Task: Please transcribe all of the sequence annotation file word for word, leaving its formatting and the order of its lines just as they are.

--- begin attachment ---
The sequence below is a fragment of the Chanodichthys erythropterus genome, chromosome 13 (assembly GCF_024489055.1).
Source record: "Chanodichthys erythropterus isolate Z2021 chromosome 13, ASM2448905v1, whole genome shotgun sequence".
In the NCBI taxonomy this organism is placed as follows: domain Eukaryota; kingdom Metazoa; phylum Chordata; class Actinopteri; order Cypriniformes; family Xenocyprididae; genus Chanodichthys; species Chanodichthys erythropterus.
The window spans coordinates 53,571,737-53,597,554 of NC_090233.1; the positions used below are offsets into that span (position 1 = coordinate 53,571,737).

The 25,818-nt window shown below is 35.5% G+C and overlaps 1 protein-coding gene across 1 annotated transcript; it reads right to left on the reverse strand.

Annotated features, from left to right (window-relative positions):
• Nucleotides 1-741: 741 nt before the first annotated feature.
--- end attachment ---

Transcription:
The sequence below is a fragment of the Chanodichthys erythropterus genome, chromosome 13 (assembly GCF_024489055.1).
Source record: "Chanodichthys erythropterus isolate Z2021 chromosome 13, ASM2448905v1, whole genome shotgun sequence".
In the NCBI taxonomy this organism is placed as follows: domain Eukaryota; kingdom Metazoa; phylum Chordata; class Actinopteri; order Cypriniformes; family Xenocyprididae; genus Chanodichthys; species Chanodichthys erythropterus.
The window spans coordinates 53,571,737-53,597,554 of NC_090233.1; the positions used below are offsets into that span (position 1 = coordinate 53,571,737).

The 25,818-nt window shown below is 35.5% G+C and overlaps 1 protein-coding gene across 1 annotated transcript; it reads right to left on the reverse strand.

Annotated features, from left to right (window-relative positions):
• Nucleotides 1-741: 741 nt before the first annotated feature.